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IT Faculty Member Takes 1st at Film Fest

A film scene depicts a man in a room with a medium. A ghostly orb hovers in front of a refrigerator.

A scene from “I Had Buttered My Own Teeth,” a mockumentary that took first place in the Holed Up 48-Hour Film Competition.

A Mizzou Engineering faculty member took first place in a 48-hour virtual film fest earlier this month.

Christopher “Chip” Gubera, an assistant professor of practice in the Information Technology program, beat out 19 finalists at the Holed Up Film Competition. Stephens College hosted the virtual festival, which drew 36 submissions from across the country. Participants were challenged to create a short suspenseful mockumentary starring a butter knife. As per the theme, filmmakers also weren’t allowed to film outside of one interior location.

Chip Gubera

Chip Gubera

Gubera’s film, “I Had Buttered My Own Teeth,” was a spoof on popular shows that re-enact interviews with people who say they’ve encountered the paranormal.

While the film fest was mostly a nice distraction from stay-at-home orders, participating in these types of events helps IT faculty members keep their skills up to date.

“All of us in IT try to keep our foot in professional work, although this was more for fun,” Gubera said. “But I definitely used some of the things I teach in class to make the piece: Motion graphics in the title—I used particle effects to give it a ghostly look; I chose a color scheme for branding, which is something I teach; and I used color theory, design theory and visual effects for storytelling elements.”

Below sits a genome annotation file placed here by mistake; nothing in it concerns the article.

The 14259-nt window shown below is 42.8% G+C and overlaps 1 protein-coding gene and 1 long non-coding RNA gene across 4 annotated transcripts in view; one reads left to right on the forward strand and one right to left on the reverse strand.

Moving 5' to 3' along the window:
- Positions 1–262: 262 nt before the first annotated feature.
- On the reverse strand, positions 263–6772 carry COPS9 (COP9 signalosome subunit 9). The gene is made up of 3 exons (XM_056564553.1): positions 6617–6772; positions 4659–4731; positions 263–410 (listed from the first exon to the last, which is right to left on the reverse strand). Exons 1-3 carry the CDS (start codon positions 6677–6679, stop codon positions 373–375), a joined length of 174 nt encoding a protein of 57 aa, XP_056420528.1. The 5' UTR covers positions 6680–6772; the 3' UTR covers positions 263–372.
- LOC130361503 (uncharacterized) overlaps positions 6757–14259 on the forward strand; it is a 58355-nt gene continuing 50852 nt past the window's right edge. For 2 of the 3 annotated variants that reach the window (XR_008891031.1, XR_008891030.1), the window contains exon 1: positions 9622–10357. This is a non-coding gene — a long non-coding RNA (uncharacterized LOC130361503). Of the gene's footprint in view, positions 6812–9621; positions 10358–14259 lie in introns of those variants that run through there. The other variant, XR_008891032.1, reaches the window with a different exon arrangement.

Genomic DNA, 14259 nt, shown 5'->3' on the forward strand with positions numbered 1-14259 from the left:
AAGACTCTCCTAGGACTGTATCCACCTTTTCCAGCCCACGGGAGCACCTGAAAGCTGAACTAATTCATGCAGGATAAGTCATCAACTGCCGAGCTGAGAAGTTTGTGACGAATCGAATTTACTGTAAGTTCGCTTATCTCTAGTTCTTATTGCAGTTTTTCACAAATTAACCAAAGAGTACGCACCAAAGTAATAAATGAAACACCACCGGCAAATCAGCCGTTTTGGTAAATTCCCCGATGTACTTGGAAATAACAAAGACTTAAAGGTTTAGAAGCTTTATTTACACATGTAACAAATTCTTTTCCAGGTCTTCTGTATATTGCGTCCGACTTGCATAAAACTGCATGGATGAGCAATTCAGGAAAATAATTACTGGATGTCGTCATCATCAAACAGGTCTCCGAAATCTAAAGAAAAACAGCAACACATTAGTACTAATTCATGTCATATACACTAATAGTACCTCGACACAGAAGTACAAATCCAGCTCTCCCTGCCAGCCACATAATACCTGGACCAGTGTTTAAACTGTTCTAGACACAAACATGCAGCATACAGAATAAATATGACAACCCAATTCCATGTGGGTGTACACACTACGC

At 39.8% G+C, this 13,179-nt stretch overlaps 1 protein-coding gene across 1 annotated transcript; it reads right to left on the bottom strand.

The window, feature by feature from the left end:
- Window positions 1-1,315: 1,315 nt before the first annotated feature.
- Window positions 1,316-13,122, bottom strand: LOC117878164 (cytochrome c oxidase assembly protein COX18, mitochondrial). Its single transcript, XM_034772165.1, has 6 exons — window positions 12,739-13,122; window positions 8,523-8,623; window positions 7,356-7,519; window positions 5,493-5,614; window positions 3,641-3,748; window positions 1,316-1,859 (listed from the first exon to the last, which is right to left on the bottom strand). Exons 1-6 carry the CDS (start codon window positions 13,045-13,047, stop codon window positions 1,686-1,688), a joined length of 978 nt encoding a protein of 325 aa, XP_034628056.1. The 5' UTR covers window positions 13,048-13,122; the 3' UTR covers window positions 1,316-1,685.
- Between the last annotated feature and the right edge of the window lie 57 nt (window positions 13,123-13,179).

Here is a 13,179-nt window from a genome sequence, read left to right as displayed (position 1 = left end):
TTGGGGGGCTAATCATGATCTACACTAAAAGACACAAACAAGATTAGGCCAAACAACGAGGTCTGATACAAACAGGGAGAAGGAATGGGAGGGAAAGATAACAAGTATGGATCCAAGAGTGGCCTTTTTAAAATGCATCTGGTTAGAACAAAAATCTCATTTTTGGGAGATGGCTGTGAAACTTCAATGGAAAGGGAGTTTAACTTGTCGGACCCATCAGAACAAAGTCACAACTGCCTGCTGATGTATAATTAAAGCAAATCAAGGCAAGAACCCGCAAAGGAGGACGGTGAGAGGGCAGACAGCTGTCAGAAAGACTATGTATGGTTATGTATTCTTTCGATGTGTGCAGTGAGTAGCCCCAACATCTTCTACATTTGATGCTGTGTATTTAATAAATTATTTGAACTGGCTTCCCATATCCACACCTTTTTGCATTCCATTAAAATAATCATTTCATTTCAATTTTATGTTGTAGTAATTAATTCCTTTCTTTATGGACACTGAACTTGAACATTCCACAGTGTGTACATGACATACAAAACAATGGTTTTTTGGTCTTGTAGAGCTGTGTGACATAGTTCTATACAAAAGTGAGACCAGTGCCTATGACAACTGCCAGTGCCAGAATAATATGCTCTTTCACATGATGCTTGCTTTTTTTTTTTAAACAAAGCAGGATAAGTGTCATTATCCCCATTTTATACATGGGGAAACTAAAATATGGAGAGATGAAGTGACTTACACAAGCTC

Gubera has directed and produced seven feature films and more than 40 short films, 15 of which have been accepted to film festivals. Most recently, he teamed up with Boster Castle Studios, a mid-Missouri production company, to produce two feature-length children’s films.

The media technology emphasis within Mizzou’s IT program goes beyond filmmaking. Students learn techniques found in graphic and web design, animation and motion graphics, and visual and audio technology—all of which are crucial when developing websites, apps and other forms of digital media.

Local productions, however, can give students industry experience, and Gubera hopes to provide more of these type of opportunities for students pursuing media technology careers. He’s already in talks with Desiree Moore, an assistant teaching professor in the School of Visual Design, about working on an art film together. Moore also collaborated with him in the production of his recent film fest submission.

“There are a lot of people in Columbia making short and feature films and who are doing really interesting things,” Gubera said. “I’ll be actively looking at ways to collaborate in the future.”

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